I was visiting my relatives in Minnesota this summer who have a dairy farm. They were sharing a fact that I found fascinating. They recently invested in a new barn which has a clean and efficient system for milking the cows. When they first installed it, they were having problems with something in the electrical system not being grounded and the cows refused to enter the barn: they could sense a disturbance in the electro-magnetic field. Read on about how robins can actually see magnetic fields.
Now here’s a word you may never come across in your lifetime (unless you enter a lot of spelling bees): Magnetoception (also called magnetoreception). Do you know what it refers to? It describes the ability to detect a magnetic field to identify direction, altitude or location.
Magnetoception is a skill only a handful of creatures seem to have, including bacteria, some invertebrates (fruit flies, honeybees, and lobsters), homing pigeons, domestic hens, certain mammals, turtles, sharks and stingrays. Humans may or may not possess the ability, depending on who you ask.
Robins Not Only Sense, But Actually See Magnetic Fields…But in Only One Eye
Some birds can sense the Earth’s magnetic field and orient themselves accordingly. As you can imagine, this is a huge benefit for the “frequent flyers” of the avian world, migrating birds.
But one type of bird in particular, the robin, can actually see magnetic fields thanks to a special molecule called a cryptochrome in the retina. The fields appear as patterns of light, shade or color superimposed onto what the birds normally see.
Scientists have learned that in robins, the magnetoception ability is dependent on good vision in the right eye. If the right eye is covered, the birds become disoriented when they fly, but if the left eye is covered, they navigate without a problem. This means the robin’s vision in the right eye acts as a doorway for its magnetic sense. If there is darkness or cloudiness in the right eye, the door stays shut, but light in that eye opens the door and activates the bird’s internal compass.
The guidance mechanism seems to work in such a way that the magnetic field-generated patterns of light, shade or color overlaying what a robin normally sees change as the bird turns and tilts its head during flight. This provides a visual compass composed of contrasting shades of light. But the compass doesn’t depend solely on light – the birds must also have a clear image with their right eye in order to accurately navigate. Their magnetic sense is only a transparent overlay to the images their normal vision provides. If that vision is impaired in any way, the magnetic sense is of no use. (Imagine trying to follow your car’s GPS navigation instructions with a couple inches of heavy wet snow covering your windshield.)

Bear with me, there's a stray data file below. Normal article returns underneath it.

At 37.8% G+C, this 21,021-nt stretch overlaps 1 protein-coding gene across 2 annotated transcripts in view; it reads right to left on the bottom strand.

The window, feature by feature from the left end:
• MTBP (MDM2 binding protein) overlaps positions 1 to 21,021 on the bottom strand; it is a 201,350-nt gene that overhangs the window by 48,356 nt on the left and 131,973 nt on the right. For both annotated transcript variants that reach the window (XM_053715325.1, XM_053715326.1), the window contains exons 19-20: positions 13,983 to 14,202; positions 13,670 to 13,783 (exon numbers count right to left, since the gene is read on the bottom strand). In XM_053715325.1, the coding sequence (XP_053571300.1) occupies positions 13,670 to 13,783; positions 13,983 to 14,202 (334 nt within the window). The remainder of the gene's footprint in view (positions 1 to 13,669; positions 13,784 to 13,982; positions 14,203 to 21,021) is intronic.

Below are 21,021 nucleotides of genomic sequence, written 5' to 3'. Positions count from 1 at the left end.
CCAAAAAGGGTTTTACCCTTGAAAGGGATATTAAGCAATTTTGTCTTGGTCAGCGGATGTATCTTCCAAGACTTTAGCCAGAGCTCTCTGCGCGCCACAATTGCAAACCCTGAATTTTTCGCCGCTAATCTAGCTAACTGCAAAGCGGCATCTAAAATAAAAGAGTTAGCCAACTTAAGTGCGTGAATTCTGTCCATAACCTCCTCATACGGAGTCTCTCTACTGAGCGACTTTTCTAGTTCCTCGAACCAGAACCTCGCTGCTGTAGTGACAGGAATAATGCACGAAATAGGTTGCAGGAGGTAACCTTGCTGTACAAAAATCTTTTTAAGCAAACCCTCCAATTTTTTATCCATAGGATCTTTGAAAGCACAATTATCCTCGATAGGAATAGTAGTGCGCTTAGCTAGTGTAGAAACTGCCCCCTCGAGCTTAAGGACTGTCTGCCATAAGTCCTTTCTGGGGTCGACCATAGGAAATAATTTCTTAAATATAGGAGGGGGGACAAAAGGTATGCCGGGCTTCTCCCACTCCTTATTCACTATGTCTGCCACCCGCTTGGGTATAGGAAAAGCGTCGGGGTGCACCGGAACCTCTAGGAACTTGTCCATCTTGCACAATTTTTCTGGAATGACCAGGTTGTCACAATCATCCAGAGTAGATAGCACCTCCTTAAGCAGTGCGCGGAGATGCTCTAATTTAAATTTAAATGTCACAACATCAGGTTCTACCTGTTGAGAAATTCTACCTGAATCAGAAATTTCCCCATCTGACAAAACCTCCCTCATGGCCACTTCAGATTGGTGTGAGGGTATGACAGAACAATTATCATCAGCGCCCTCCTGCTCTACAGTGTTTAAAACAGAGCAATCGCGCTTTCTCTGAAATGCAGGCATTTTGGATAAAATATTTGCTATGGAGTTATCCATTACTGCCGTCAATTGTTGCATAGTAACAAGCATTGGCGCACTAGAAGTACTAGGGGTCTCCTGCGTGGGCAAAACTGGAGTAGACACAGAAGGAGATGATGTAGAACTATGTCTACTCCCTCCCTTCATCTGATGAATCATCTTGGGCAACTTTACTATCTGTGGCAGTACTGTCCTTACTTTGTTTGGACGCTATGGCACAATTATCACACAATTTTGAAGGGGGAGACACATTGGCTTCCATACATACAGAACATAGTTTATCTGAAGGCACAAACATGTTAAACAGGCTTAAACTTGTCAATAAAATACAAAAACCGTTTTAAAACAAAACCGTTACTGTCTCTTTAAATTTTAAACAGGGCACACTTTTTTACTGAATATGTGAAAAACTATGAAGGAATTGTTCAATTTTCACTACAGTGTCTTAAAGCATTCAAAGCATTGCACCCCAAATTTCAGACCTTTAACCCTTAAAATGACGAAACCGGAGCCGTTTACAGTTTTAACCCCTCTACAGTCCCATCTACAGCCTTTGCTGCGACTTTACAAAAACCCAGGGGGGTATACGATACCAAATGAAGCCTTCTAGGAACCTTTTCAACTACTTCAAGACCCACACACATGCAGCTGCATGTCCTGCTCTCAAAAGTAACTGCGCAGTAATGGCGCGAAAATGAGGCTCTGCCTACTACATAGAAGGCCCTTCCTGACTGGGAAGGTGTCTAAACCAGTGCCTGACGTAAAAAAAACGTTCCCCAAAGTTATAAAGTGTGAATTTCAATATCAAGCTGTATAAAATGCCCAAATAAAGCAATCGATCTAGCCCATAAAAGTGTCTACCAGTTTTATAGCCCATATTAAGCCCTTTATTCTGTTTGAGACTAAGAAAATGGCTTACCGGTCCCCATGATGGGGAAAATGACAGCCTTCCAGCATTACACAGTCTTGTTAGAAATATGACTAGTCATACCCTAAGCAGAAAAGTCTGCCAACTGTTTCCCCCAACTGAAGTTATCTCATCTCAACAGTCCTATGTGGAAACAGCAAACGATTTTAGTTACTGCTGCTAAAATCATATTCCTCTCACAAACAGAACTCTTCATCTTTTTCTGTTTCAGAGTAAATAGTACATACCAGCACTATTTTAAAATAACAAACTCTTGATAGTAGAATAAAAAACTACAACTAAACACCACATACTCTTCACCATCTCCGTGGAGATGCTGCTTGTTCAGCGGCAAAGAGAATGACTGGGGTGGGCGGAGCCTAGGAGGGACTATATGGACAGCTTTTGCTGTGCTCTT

Experts believe robins probably require a clear, focused image to distinguish between inputs from their visual and magnetic senses. Since the magnetic field lies on top of what is seen through normal vision, and both incorporate differences in light and shade, it would seem the birds could become easily confused. However, the images the birds see through normal vision tend to have sharp transitions between light and shade, whereas changes in the patterns superimposed by magnetic fields are smoother and more gradual. Birds are probably aware that sharp changes in contrast are due to the boundaries of actual objects, while more subtle changes are the result of magnetic effects.
Baby Robins Possess a Magnetic Compass in Both Eyes, But Lose the Left One As They Mature
While adult robins have a magnetic compass in their right eye only, as babies, they had a compass in each eye. It seems they lose the left one as they mature.
The change from both eyes to just the right eye occurs gradually. In robins that are no longer babies but not fully grown, the magnetic compass in the left eye can be revived for a time by covering the right eye. According to scientists, this means the eyes themselves aren’t changing. Instead, the brain begins processing input from the eyes in different ways.
A near equivalent in humans is right- or left-handedness. The hand we ultimately prefer as adults only becomes dependably dominant around the age of four or five.
By: Dr. Becker